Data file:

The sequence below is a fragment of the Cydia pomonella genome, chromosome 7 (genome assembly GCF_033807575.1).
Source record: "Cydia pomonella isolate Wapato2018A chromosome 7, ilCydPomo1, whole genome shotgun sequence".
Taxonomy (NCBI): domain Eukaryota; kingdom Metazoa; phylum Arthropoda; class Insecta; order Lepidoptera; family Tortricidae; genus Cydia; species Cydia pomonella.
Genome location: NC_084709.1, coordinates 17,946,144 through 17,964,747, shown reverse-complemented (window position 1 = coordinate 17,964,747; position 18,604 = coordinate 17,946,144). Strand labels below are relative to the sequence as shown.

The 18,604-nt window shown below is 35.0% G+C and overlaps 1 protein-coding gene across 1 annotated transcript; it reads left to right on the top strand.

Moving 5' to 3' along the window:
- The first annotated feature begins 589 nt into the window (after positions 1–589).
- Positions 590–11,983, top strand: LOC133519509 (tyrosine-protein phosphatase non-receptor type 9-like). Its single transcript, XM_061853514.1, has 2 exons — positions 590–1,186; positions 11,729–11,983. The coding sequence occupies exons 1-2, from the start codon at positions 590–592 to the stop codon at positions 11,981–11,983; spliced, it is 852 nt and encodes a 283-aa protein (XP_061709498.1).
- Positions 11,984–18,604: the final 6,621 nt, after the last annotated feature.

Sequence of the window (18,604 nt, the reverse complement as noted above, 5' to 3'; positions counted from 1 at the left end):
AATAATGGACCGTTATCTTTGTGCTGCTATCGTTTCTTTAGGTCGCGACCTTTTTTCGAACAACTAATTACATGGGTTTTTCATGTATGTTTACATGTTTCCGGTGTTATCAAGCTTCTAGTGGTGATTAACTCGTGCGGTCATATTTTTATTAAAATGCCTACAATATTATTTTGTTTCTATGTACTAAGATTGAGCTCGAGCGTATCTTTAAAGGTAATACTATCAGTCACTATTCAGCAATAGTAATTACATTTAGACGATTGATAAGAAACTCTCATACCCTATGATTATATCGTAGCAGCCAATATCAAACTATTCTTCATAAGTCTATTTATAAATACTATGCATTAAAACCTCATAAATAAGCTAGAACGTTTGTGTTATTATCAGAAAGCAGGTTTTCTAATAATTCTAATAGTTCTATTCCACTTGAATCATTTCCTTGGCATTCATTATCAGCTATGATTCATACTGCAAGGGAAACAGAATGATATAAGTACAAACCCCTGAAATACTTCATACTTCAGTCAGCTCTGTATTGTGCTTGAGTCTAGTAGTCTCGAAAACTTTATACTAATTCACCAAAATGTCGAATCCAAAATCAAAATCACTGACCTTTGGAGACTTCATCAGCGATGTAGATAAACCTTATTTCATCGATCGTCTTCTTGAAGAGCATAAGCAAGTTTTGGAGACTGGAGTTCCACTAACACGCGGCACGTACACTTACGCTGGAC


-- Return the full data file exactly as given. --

The sequence below is a fragment of the Cydia pomonella genome, chromosome 7 (genome assembly GCF_033807575.1).
Source record: "Cydia pomonella isolate Wapato2018A chromosome 7, ilCydPomo1, whole genome shotgun sequence".
Taxonomy (NCBI): domain Eukaryota; kingdom Metazoa; phylum Arthropoda; class Insecta; order Lepidoptera; family Tortricidae; genus Cydia; species Cydia pomonella.
Genome location: NC_084709.1, coordinates 17,946,144 through 17,964,747, shown reverse-complemented (window position 1 = coordinate 17,964,747; position 18,604 = coordinate 17,946,144). Strand labels below are relative to the sequence as shown.

The 18,604-nt window shown below is 35.0% G+C and overlaps 1 protein-coding gene across 1 annotated transcript; it reads left to right on the top strand.

Moving 5' to 3' along the window:
- The first annotated feature begins 589 nt into the window (after positions 1–589).
- Positions 590–11,983, top strand: LOC133519509 (tyrosine-protein phosphatase non-receptor type 9-like). Its single transcript, XM_061853514.1, has 2 exons — positions 590–1,186; positions 11,729–11,983. The coding sequence occupies exons 1-2, from the start codon at positions 590–592 to the stop codon at positions 11,981–11,983; spliced, it is 852 nt and encodes a 283-aa protein (XP_061709498.1).
- Positions 11,984–18,604: the final 6,621 nt, after the last annotated feature.

Sequence of the window (18,604 nt, the reverse complement as noted above, 5' to 3'; positions counted from 1 at the left end):
AATAATGGACCGTTATCTTTGTGCTGCTATCGTTTCTTTAGGTCGCGACCTTTTTTCGAACAACTAATTACATGGGTTTTTCATGTATGTTTACATGTTTCCGGTGTTATCAAGCTTCTAGTGGTGATTAACTCGTGCGGTCATATTTTTATTAAAATGCCTACAATATTATTTTGTTTCTATGTACTAAGATTGAGCTCGAGCGTATCTTTAAAGGTAATACTATCAGTCACTATTCAGCAATAGTAATTACATTTAGACGATTGATAAGAAACTCTCATACCCTATGATTATATCGTAGCAGCCAATATCAAACTATTCTTCATAAGTCTATTTATAAATACTATGCATTAAAACCTCATAAATAAGCTAGAACGTTTGTGTTATTATCAGAAAGCAGGTTTTCTAATAATTCTAATAGTTCTATTCCACTTGAATCATTTCCTTGGCATTCATTATCAGCTATGATTCATACTGCAAGGGAAACAGAATGATATAAGTACAAACCCCTGAAATACTTCATACTTCAGTCAGCTCTGTATTGTGCTTGAGTCTAGTAGTCTCGAAAACTTTATACTAATTCACCAAAATGTCGAATCCAAAATCAAAATCACTGACCTTTGGAGACTTCATCAGCGATGTAGATAAACCTTATTTCATCGATCGTCTTCTTGAAGAGCATAAGCAAGTTTTGGAGACTGGAGTTCCACTAACACGCGGCACGTACACTTACGCTGGAC